sculpture: a conversation is a standalone artwork. The artwork's medium includes Super 8 film, measuring, overall, about 3 minutes long.
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sculpture: a conversation (three cups) is a super 8 film made in 1988 submitted as my third year art history thesis at the Victorian College of the Arts, Melbourne. It was screened as part of the graduation-thesis exhibition at the Victorian College of the Arts Gallery, 1988, and was accompanied by a display of photographs with conversation/text/image snippets that appear in the film. The snippets include conversations I overheard, and text extracted from D. H. Lawrence’s novel, ‘Women in Love’ (1916).
The extracts concern a conversation about sculpture. Loerke, the artist Gudrun has taken an interest in, shows Gudrun and her sister Ursula a photo gravure of a statuette he has made of a naked girl on a horse. Ursula is disturbed by the image. A conversation ensues where Ursula trades observations of the work with Loerke who counters Ursula’s observations, along with Gudrun who angrily rejects them, embarrassed by her sister.
Ursula asks why Loerke made a sculpture of a horse that, ‘is a picture of himself, really’. Loerke answers with derision that this ‘is a Kustwerk, a work of art. It is a work of art, it is a picture of nothing, of absolutely nothing. It has nothing to do with anything but itself, it has no relation with the everyday world of this and the other, there is no connection between them, absolutely none, they are two different and distinct planes of existence, and to translate one into the other is worse that foolish, it is a darkening of all counsel, a making confusion everywhere. Do you see, you must not confuse the relative world of action, with the absolute world of art. That you must not do.’ Furious, Ursula replies, ‘It isn’t a word of it true, of all this harangue you have made me’. ‘The horse is a picture of your own stock stupid brutality, and the girl was a girl you loved and tortured and then ignored.’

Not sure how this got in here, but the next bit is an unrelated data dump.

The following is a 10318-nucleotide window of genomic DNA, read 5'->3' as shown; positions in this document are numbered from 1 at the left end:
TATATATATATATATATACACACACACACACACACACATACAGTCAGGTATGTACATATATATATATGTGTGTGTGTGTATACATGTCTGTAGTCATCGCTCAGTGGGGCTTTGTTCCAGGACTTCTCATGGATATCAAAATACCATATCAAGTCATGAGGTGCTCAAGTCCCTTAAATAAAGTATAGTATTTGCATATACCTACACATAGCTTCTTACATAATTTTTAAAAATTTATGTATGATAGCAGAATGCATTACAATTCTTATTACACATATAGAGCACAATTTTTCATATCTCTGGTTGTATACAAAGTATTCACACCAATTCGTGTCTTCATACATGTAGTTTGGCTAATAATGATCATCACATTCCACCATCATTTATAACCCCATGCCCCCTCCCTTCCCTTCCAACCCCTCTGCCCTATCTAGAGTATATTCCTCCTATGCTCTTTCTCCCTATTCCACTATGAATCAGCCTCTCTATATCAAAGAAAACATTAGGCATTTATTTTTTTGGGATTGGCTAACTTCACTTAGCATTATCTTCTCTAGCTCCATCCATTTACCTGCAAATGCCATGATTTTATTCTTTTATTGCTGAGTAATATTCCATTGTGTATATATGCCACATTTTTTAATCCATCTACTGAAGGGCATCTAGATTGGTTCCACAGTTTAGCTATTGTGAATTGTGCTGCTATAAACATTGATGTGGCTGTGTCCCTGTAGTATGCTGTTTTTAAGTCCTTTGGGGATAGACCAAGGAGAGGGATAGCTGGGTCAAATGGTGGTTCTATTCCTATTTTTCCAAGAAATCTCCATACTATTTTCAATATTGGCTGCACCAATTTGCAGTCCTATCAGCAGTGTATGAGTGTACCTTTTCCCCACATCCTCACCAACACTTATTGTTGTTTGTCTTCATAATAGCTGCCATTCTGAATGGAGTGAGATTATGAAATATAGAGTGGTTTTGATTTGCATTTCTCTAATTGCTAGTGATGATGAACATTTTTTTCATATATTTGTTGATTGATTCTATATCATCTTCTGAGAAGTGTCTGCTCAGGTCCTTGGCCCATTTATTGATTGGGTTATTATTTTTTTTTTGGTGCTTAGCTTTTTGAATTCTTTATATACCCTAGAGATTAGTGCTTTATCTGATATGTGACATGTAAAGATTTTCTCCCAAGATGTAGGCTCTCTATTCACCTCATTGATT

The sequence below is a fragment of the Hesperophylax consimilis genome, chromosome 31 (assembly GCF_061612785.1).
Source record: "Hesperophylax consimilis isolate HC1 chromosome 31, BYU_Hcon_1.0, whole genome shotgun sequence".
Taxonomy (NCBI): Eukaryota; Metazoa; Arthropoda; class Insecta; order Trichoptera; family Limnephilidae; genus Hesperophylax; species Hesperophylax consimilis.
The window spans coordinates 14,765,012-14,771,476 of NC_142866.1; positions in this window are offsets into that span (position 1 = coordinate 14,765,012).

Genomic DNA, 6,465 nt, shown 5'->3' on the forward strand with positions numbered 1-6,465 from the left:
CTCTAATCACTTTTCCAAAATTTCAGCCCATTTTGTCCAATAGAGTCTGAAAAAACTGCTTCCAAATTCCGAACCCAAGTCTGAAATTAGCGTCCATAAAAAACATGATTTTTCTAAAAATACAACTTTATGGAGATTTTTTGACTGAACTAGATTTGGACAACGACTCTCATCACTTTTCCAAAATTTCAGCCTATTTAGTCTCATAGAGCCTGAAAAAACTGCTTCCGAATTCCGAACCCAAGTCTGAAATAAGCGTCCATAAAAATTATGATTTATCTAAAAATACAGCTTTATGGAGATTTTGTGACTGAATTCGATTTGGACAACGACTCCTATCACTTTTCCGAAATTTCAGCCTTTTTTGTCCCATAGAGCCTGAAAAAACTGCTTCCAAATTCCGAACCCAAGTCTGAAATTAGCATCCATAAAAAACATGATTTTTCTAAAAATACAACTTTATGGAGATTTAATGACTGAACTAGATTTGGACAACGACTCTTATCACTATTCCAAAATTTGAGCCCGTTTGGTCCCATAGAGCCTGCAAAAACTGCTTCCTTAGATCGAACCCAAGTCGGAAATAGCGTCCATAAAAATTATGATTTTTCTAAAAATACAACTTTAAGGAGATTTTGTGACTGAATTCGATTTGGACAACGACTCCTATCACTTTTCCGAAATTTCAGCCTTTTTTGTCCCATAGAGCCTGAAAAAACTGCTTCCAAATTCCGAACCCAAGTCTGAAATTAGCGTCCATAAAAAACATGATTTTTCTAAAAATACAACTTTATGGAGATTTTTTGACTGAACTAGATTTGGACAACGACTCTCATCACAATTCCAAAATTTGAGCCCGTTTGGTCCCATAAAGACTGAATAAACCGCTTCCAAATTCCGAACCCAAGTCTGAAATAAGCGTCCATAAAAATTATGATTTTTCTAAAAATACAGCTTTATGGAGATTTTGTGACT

While a line between non-representational and representational art is unclear here since Loerke claims that, although the statuette represents a horse, the horse doesn’t represent anything, what was thrilling for me as a sculpture student at the time, was the way a conversation about a sculpture took the place of that sculpture.
Thanks go to Michael Collins, Kate Dawe and Megan for appearing in the film, and Eliza Bram for her voiceover.
First minute of film by Gail Hastings: